what’s all the fuss about GCSE RE?
Stephen Marks considers a delicate question
This is going to be a fraught Easter holiday in the Marks household, as the triplets are about to sit their GCSE exams. And, since they are all trying their hand at GCSE Religious Education, they find themselves in the middle of an interesting debate of the moment.
Readers may recall that, in January, secondary schools were rather caught with their trousers down by the Department for Education when they were required to report their GCSE results in a new way, which included the number of sixteen-yearolds who obtained A*–C grades in at least five subjects including English, Maths, Science, a foreign language and a ‘humanities’ subject. Schools were cross because this new reporting requirement, the reward for success in which is a certificate called the ‘English Baccalaureate’, was introduced after the 2010 exams had been sat (and long after the courses had been chosen), and, therefore, before the results tables could be massaged by encouraging pupils to take the ‘right’ courses. And, lo and behold, only 15.6% of pupils who took GCSE exams last year were awarded the Baccalaureate.
The role of RE
But there has been an interesting subset of the controversy over the English Baccalaureate which some of us in church life have been drawn into. Pupils need a ‘humanities’ subject to receive the award, but the only qualifying ‘humanities’ subjects are not, as we would once have understood the term, the study of classical literature, but history and geography. So where, it is asked, is Religious Education? The question is being asked by the Church of England, in the person of the Bishop of Oxford, who has recently taken on the job of chairman of the Board of Education and National Society Council. The cause has been taken up by Premier Christian Radio, and by the diocesan board of education on which I sit, and by the governors of my children’s CofE secondary school. Surely, they say, the position of RE in schools will be diminished if the subject is not part of the EBacc qualification.
And yet there is a niggle at the back of my mind that I cannot shake off.
The very point of the qualification is that it comprises the more academic subjects. It is designed to move schools away from the temptation to report that children have passed five or more GCSEs at grade C or above by substituting other courses (notoriously BTEC qualifications) for a number of GCSEs, or encouraging pupils to take ‘soft’ options like the infamous media studies.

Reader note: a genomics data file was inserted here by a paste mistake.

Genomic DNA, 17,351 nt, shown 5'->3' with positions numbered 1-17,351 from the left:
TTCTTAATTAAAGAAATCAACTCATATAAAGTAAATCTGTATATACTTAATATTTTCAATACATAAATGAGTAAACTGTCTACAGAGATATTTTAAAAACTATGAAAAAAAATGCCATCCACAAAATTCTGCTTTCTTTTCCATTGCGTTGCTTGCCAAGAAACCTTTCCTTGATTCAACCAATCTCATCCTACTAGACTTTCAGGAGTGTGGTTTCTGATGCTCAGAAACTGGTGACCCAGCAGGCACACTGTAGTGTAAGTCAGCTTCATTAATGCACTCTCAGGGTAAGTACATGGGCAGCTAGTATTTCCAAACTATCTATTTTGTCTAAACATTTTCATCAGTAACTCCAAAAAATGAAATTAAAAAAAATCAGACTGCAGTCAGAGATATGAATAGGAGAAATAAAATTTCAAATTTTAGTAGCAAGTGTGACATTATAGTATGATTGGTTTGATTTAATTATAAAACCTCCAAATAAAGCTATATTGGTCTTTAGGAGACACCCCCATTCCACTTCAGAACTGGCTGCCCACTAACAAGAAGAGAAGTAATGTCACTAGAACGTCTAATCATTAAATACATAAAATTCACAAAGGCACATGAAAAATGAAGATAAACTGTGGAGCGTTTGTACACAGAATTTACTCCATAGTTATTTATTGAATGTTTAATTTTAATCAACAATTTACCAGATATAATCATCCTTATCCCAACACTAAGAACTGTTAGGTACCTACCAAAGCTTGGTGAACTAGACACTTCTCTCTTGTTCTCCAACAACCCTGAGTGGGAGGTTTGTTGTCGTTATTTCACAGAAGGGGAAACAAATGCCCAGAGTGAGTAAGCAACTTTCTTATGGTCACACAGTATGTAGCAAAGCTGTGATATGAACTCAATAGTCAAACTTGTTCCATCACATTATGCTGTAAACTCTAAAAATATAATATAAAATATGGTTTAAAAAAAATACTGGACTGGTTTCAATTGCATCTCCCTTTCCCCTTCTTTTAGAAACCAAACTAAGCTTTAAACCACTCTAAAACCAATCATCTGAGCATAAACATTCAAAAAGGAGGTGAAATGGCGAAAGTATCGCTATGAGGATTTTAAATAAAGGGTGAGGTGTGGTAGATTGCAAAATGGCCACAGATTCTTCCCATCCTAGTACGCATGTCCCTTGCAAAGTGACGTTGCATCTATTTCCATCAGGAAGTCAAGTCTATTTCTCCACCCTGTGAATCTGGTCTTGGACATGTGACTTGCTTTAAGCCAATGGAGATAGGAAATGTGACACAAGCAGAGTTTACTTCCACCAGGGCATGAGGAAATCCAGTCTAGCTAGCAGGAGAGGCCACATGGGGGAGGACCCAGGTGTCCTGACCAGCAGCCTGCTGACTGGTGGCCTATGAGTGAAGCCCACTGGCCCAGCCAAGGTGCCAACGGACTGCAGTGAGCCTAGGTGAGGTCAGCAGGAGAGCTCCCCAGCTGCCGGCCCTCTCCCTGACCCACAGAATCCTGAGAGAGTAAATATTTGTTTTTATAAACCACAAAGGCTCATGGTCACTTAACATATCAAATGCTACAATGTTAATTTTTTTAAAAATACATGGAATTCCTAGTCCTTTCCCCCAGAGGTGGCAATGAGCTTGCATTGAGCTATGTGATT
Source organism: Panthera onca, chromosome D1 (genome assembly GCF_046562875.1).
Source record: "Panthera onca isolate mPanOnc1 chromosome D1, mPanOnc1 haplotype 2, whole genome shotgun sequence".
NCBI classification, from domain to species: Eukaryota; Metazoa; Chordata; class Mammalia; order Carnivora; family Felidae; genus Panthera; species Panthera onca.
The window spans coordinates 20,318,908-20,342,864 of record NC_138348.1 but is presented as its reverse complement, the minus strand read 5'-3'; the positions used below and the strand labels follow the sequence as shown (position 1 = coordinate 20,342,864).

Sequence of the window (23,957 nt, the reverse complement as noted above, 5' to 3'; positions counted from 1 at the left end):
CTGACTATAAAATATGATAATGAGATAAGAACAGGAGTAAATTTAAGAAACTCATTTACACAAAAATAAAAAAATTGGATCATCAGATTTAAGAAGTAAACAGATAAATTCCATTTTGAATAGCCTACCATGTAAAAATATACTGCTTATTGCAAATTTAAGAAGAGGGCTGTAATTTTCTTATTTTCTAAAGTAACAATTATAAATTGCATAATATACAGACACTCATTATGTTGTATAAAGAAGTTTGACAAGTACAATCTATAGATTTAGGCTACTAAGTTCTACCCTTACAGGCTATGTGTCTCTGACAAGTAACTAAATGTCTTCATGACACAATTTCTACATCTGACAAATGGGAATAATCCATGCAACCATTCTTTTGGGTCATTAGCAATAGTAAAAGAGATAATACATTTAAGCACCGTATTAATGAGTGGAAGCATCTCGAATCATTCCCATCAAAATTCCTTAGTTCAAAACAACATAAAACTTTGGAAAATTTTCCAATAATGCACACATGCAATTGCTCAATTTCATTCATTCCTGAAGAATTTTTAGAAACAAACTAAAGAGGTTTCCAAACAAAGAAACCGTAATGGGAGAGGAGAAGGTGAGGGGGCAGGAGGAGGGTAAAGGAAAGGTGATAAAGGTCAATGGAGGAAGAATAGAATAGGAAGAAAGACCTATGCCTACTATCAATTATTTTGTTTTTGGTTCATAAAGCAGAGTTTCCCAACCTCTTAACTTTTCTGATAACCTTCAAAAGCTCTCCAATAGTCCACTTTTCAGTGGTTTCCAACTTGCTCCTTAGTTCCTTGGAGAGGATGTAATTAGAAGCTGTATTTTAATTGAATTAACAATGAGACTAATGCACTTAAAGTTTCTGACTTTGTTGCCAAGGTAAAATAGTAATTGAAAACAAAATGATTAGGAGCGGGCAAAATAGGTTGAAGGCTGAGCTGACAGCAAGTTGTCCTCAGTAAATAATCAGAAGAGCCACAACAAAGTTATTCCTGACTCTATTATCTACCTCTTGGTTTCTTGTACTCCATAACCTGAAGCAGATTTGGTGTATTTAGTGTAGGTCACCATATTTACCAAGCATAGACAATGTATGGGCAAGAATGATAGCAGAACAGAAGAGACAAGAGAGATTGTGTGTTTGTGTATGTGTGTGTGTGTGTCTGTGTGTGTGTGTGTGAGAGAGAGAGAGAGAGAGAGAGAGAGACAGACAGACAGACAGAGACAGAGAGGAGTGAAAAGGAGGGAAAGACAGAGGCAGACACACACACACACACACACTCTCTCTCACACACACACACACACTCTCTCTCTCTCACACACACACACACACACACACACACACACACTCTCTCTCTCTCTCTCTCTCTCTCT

So should GCSE RE be part of that category of EBacc-compliant academic qualifications? Does it hold its own next to history and geography? And what might we make of the fact that my daughters’ school, in common with several others, has recently renamed its RE department ‘Religion, Philosophy and Ethics’? Should that not ring alarm bells for us?
There are, of course, a number of discrete issues here. One is the difference between the study of ‘religion, philosophy and ethics’ and the sort of divinity that some of us studied ‘in the old days’ at school and university:
Christian theology, centred on the study of Scripture, patristics, Church history and so on. Is that available to pupils, whilst accepting that, in twenty-first-century Britain, not all the options can examine specifically Christian theology? Another is the question of whether GCSE RE can reasonably be described as ‘academic’ in its own terms, and another is whether it can reasonably be described as ‘academic’ when compared with the humanities subjects which do qualify for the EBacc.
In the first place, it should be said that there are options offered by the exam boards which do examine aspects of Old and New Testament studies, and Christian doctrine. But, and here’s the rub, there are a vast number of different options available to teachers and students. The exam board AQA offers twenty different papers in subjects ranging from St Luke’s Gospel to ‘Religious Philosophy and Ultimate Questions’ via the other major world religions, and the OCR board offers 22 papers on the various different religions, four on philosophy and ethics, and four papers on ‘religion and belief in the modern world’, including one on ‘Community Cohesion and the Individual’.